By Steve Agbota, [email protected]
As the Nigerian Maritime Administration and Safety Agency (NIMASA) commenced intensive wreck removal in Nigerian waters nationwide.
It was anticipated that the excercise would open up investment opportunities in the maritime sector.
The removal of the wrecks littering the waters became necessary, as it would boost investors’ confidence in the area of shipping trade, reduce insurance premium and also make the nation’s waters safer.
Daily Sun learnt that presently, the metal wastes in the nation’s waterways could produce over 200,000 tonnes of steel worth over N30 billion. The ultimate aim of the exercise was to create wealth from the metal wastes while creating for Nigerians.
However, NIMASA had concluded arrangements for the recycling of wrecks and derelicts recovered from the waters in partnership with Bayelsa State government and the Nigerian Railway Corporation (NRC), which already has a foundry in Lagos for wrecks recycling, with the ultimate aim of creating wealth from waste while providing jobs for Nigerians.
At the flag-off of the wreck removal last week in Lagos, Minister of Transportation, Chibuike Amaechi, declared that the maritime sector was being opened up for great investment opportunities with the exercise.
Conversely, Amaechi commended the Director General of NIMASA, Dr. Bashir Jamoh, for the initiatiting the idea of the wreck removal across the country, adding that the creative venture of clearing the nation’s waters of wrecks and derelicts, apart from guaranteeing better safety of navigation, opens up the prospects of many new investments in the maritime industry.
“This would tremendously help the Federal Government’s economic diversification drive and enhance Nigeria’s standing within the global maritime community,” he said.
The Minister stressed the autonomous status of each of the agencies under the Federal Ministry of Transportation, stating that all the heads of the agencies are appointed on the basis of competence and expertise.
The Minister, therefore, said he would always support imaginative ideas from the Chief Executive, adding that it was the NIMASA boss’ idea that we should remove wrecks from the nation’s waters.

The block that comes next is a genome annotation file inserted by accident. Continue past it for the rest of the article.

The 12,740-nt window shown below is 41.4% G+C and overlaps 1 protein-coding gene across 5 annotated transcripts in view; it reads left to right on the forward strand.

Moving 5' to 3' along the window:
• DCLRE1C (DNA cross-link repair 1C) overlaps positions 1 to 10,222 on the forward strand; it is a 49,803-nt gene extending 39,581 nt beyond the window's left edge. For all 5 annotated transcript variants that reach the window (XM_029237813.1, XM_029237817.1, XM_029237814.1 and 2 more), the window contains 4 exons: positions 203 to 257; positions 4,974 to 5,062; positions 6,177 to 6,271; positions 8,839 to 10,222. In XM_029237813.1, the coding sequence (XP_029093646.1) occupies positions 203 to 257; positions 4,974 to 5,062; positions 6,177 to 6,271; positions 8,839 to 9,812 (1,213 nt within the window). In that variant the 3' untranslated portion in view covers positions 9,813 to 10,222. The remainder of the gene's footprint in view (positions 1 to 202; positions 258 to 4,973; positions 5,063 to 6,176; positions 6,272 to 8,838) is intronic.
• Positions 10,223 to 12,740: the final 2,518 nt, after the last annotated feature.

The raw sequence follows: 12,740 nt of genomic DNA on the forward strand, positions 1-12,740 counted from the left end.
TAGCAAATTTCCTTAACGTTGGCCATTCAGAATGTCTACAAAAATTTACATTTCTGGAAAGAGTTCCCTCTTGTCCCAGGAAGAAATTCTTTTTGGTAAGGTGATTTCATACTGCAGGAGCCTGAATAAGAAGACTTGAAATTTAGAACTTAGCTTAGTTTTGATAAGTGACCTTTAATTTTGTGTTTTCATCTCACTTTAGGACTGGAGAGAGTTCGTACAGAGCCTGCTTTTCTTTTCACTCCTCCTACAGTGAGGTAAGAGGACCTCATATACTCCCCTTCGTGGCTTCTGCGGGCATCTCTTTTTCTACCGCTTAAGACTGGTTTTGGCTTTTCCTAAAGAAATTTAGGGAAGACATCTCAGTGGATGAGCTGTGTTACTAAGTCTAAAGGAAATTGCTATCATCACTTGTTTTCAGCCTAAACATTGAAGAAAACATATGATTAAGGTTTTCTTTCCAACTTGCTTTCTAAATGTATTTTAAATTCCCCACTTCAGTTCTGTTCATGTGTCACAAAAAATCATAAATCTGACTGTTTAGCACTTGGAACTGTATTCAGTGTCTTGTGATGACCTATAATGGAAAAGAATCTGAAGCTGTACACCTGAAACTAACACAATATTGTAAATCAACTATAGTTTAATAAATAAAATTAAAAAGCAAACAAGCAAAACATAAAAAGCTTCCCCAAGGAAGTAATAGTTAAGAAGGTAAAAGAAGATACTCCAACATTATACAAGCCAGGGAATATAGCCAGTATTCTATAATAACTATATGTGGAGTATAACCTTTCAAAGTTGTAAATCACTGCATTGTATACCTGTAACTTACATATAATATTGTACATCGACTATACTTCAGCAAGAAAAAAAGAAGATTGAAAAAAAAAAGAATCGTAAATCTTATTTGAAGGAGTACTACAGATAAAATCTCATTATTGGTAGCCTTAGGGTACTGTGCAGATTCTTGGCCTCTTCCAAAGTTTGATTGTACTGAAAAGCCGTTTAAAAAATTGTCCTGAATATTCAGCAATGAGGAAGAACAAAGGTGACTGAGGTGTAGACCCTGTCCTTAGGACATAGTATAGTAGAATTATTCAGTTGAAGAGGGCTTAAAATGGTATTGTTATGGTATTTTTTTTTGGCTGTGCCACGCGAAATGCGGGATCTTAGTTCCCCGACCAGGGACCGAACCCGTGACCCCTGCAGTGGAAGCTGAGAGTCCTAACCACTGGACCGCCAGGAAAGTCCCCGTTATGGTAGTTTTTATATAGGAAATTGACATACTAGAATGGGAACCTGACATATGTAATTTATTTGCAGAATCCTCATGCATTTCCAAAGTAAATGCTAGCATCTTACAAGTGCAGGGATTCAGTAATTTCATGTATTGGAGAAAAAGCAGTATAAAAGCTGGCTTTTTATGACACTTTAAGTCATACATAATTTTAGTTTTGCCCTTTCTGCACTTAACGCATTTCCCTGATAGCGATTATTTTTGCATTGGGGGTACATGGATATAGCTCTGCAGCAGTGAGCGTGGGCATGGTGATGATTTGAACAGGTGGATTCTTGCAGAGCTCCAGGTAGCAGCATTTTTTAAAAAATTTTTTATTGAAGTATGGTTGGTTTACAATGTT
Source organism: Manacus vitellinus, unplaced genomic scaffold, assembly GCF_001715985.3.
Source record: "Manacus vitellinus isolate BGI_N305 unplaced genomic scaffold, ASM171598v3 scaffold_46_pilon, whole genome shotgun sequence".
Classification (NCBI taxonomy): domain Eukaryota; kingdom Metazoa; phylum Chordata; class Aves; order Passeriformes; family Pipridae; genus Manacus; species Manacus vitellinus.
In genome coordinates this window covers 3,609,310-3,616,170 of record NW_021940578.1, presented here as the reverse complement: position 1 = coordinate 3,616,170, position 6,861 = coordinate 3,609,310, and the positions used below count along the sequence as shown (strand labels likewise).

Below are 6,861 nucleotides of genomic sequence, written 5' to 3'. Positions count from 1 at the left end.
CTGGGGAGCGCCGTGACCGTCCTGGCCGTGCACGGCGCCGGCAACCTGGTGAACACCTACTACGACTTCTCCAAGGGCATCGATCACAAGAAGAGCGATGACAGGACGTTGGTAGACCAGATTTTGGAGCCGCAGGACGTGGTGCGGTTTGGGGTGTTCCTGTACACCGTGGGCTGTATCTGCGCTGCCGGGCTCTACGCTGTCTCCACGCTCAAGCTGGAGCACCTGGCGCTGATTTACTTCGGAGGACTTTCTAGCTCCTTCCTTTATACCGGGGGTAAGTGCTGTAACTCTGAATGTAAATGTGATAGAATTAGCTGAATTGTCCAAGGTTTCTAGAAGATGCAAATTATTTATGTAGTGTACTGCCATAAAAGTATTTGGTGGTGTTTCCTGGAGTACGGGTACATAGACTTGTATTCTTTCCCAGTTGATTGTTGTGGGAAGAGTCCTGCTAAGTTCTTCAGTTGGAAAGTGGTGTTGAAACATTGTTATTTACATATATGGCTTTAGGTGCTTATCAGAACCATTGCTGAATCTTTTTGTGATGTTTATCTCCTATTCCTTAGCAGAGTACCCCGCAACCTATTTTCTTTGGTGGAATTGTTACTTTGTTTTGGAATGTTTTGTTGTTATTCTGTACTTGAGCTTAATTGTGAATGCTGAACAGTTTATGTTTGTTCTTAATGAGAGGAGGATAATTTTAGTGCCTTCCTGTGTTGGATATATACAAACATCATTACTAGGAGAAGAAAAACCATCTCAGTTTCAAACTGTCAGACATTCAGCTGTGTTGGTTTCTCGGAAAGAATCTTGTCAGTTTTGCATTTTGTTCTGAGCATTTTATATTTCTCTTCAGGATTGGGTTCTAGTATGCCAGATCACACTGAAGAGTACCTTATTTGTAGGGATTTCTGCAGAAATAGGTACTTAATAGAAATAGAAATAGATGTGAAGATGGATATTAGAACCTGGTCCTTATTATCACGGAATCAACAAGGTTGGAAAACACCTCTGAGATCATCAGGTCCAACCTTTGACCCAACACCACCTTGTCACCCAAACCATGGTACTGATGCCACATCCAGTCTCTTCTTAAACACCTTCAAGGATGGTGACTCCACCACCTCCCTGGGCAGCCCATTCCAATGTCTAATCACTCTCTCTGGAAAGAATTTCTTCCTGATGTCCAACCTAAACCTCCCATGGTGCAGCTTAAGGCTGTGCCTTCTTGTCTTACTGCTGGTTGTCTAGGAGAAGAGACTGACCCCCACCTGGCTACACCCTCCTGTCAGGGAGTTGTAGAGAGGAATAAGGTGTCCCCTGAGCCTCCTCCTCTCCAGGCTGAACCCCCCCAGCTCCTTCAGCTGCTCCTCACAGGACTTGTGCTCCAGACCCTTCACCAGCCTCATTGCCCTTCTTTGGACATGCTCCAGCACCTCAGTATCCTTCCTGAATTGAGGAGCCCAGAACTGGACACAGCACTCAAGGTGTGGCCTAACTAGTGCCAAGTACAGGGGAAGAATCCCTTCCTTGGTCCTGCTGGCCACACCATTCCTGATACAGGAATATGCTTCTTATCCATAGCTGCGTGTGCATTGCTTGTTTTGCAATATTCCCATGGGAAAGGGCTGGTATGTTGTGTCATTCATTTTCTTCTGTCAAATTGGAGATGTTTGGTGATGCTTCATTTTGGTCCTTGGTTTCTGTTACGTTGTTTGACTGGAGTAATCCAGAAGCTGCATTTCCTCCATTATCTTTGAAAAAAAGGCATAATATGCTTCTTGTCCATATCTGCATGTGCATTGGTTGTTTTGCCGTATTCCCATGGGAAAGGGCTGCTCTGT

In his speech, Jamoh said the successful removal of the wrecks and derelicts would restore confidence in Nigerian waters, and eliminate obstacles to smooth, safe, and profitable navigation. He thanked the minister for pushing the wreck removal idea through the Federal Executive Council (FEC).
Jamoh said the commencement of the wreck removal exercise was another milestone in the incremental achievement of the Triple S strategy of the current management of NIMASA, anchored on Maritime Safety, Maritime Security, and Shipping Development.
“These wrecks inhibit the operation of shipping companies, which constantly strive to increase efficiency in order to remain in business.
“As a result, most of the shipping companies usually avoid operating or investing in areas where navigational hazards are identified due to high insurance premium charges.”
He said with the elimination or reduction of the costs associated with insurance, survey and charting of wrecks, the cost of shipping would drop, to the benefit of mariners and other stakeholders in the maritime industry. On the benefits of the exercise, he said: “it is pertinent to state that the benefits that would be derived upon completion of the exercise extend to other areas of maritime core functions, such as search and rescue services, cabotage monitoring, as well as prevention and mitigation of marine pollution.”
He said NIMASA is charged with the responsibility of ensuring safety and security at sea as well as regulating the maritime industry in line with international laws and conventions, principally, the International Convention for the Safety of Life at Sea (SOLAS) Convention of the International Maritime Organisation (IMO).
“In line with this mandate and in recognition of the importance of safety of navigation in maritime administration, the Agency has established the need for removal of critical wrecks along the Badagry Creek,” he said.
Meanwhile, the acting Managing Director of Nigerian Ports Authority (NPA), Mr. Mohammed Bello-Koko, opined that wreck removal should commence with critical wrecks that are within 1km from the nation’s ports.
He, however, stressed that abandoned vessels today become wrecks in the near future and noted the need for a legal provision to enable NIMASA to auction such abandoned water crafts.
Bello-Koko expressed delight at the agency’s strategy to explore the value-chain with the wrecks via recycling, adding that it would create job opportunities for Nigeria’s teeming youths.
Earlier, the Managing Director of Raji Industries, Mr. Nasir Malik, had disclosed that Nigerian waterways currently house wrecks capable of producing over 200,000 tonnes of steel estimated to be worth about N30 billion.
He said that his company, which specializes in making steel doors and other companies of similar profile, would explore the opportunity to access wrecks as raw materials for their production.